England are in a dominant position at the end of day two in the series-deciding third Test against West Indies after a fine all-round performance from Stuart Broad.
The England seamer took 2-17 as the West Indies were reduced to 137-6 at stumps in reply to the hosts’ first-innings 369.
That much might have been expected but his 33-ball half-century to take England to that score was more of a surprise, especially given he walked in at No 10 after England had just lost 4-18 in the first hour of the day.
Having scored England’s joint-third fastest fifty in Test cricket and shared a ninth-wicket stand of 76 with Dom Bess, Broad was eventually dismissed for 62 before he and his fellow England seamers got stuck into the Windies top and middle-order.
Prior to Broad’s onslaught, it had been all West Indies in the morning session as Shannon Gabriel (2-77) and Kemar Roach (4-72) utilised the second new ball brilliantly.
Ollie Pope had already been dropped at first slip by Rahkeem Cornwall by the time Gabriel, the unfortunate bowler on that occasion, pegged back his off stump with a beauty. The Surrey youngster was unable to add to the 91 he made on day one.
Roach then claimed his 200th Test wicket as Chris Woakes (1) chopped on and when Jos Buttler, who had started brightly, nicked Gabriel to second slip for 67, the Windies were into the tail.
Roach added No 201, another catch for Jason Holder at second slip sending Jofra Archer (3) on his way, and the end of the innings seemed nigh. Certainly no one expected England still to be going an hour later.
Broad signalled his intent by pulling Roach over midwicket for six and the shots just kept coming, Gabriel was drilled through the covers while Holder took particular punishment, including being smashed back over his head as the England No 10 raced towards 50.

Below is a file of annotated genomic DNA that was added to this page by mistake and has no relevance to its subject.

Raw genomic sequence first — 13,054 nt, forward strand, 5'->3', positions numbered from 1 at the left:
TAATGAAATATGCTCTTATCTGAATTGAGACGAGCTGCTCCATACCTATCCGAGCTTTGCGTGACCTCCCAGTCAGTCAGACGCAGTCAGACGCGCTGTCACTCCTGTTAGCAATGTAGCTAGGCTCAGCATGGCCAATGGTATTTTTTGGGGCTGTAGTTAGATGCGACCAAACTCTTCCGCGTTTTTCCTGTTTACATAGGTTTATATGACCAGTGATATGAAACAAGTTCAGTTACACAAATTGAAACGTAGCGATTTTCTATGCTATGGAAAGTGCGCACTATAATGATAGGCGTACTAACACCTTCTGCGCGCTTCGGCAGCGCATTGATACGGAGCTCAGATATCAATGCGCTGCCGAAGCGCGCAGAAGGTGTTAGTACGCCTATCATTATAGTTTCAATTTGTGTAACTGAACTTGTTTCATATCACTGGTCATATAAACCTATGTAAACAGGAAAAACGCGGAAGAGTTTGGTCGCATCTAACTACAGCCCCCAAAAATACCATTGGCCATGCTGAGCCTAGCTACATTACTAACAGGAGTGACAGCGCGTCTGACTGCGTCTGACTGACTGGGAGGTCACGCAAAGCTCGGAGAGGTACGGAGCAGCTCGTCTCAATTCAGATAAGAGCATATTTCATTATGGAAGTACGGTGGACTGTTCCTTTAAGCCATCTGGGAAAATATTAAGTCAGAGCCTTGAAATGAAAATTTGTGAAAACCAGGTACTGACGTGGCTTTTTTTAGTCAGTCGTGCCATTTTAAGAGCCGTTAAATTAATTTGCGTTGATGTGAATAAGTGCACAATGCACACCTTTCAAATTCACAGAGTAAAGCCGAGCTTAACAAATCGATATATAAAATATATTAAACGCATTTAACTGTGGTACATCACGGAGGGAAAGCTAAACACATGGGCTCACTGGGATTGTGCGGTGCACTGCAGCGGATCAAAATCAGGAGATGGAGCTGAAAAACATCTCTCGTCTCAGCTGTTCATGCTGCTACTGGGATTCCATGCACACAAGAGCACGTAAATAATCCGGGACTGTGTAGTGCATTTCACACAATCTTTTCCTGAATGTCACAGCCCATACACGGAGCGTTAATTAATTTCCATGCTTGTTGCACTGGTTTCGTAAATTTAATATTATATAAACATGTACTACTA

Another boundary, pulled behind square brought up the milestone but with the field spread, ones and twos were added to the big shots as the score kept rising.
A low full toss from Roston Chase (2-36) proved Broad’s undoing. He connected well but picked out Jermaine Blackwood at deep midwicket perfectly, ending his entertaining 45-ball blast.
James Anderson (11) was the last man to go on the stroke of lunch, edging Holder (1-83) to Cornwall at slip, and somehow, despite a collapse of 4-18, England walked off feeling they had had the better of the morning.
Broad soon got to work with the ball in the afternoon session, nipping the ball away from Kraigg Brathwaite (1) to find the edge and strike in his first over, Joe Root taking the catch at first slip.
It should have been two a couple of overs later, Anderson this time drawing the edge from John Campbell but Ben Stokes dropped a regulation chance at second slip.
Campbell progressed to 32, in an innings typically punctuated by attractive shots but once more in this series he was unable to convert the start. It took a snorter from Archer (1-55) to dislodge him, a bouncer after five full balls to surprise the left-hander and take the shoulder of the bat – Rory Burns was on hand to take the simple catch at gully.
Anderson joined the party with wickets either side of tea to plunge the tourists into real trouble. His first was the archetypal Anderson wicket, angled in to the right-hander before moving away late to find the edge. Shai Hope (17), like so many before him, had no chance as he feathered it behind.
The other side of tea, Anderson (2-17) found the other edge of the bat, Shamarh Brooks (2) caught behind after a nip-backer brushed the inside edge on the way through to Buttler.
Chase and Blackwood dug in trying to halt England momentum but the plan came unstuck when Broad hit Chase (9) plumb in front with a booming in-swinger, starting his celebration long before the umpire raised his finger.
Blackwood (26), now with captain Holder for company, was playing nicely and brought up the 100 for the Windies with a glorious straight drive.
However, he tried one drive too many and lost his middle stump, Woakes (1-39) easily getting the ball through the wide-open gate with another ball that nipped back off the seam.
England had Shane Dowrich (10no) in real trouble time and again, peppering him with short balls, but the wicketkeeper just about survived – although Archer was left wondering quite how after a leading edge looped agonisingly over gully as the batsman fended off a fierce bumper.
Bad light saved Dowrich anymore punishment before the close and he and Holder (24no) will try to claw the West Indies back into the game on day three, with the first milestone being the 33 runs required to avoid the follow-on.
Watch day three of the crucial third #raisethebat Test between England and West Indies from 10.30am on Sky Sports Cricket.